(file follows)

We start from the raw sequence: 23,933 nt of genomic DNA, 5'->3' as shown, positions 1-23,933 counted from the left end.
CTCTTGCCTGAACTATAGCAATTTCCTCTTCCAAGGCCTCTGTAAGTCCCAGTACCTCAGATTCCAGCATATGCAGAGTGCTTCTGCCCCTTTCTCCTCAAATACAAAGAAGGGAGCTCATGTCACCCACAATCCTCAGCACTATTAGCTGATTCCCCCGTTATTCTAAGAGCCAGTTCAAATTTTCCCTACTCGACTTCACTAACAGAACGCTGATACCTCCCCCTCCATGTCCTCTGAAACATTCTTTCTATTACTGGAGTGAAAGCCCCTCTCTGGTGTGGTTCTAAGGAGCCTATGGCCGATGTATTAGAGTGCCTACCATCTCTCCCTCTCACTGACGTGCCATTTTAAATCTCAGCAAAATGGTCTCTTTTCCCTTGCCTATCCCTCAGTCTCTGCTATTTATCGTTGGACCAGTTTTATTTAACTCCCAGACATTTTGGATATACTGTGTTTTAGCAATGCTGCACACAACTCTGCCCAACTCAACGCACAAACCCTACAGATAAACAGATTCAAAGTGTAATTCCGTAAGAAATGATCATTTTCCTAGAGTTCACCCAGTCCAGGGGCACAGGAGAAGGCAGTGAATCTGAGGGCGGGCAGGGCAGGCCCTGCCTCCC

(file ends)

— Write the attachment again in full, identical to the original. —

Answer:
We start from the raw sequence: 23,933 nt of genomic DNA, 5'->3' as shown, positions 1-23,933 counted from the left end.
CTCTTGCCTGAACTATAGCAATTTCCTCTTCCAAGGCCTCTGTAAGTCCCAGTACCTCAGATTCCAGCATATGCAGAGTGCTTCTGCCCCTTTCTCCTCAAATACAAAGAAGGGAGCTCATGTCACCCACAATCCTCAGCACTATTAGCTGATTCCCCCGTTATTCTAAGAGCCAGTTCAAATTTTCCCTACTCGACTTCACTAACAGAACGCTGATACCTCCCCCTCCATGTCCTCTGAAACATTCTTTCTATTACTGGAGTGAAAGCCCCTCTCTGGTGTGGTTCTAAGGAGCCTATGGCCGATGTATTAGAGTGCCTACCATCTCTCCCTCTCACTGACGTGCCATTTTAAATCTCAGCAAAATGGTCTCTTTTCCCTTGCCTATCCCTCAGTCTCTGCTATTTATCGTTGGACCAGTTTTATTTAACTCCCAGACATTTTGGATATACTGTGTTTTAGCAATGCTGCACACAACTCTGCCCAACTCAACGCACAAACCCTACAGATAAACAGATTCAAAGTGTAATTCCGTAAGAAATGATCATTTTCCTAGAGTTCACCCAGTCCAGGGGCACAGGAGAAGGCAGTGAATCTGAGGGCGGGCAGGGCAGGCCCTGCCTCCC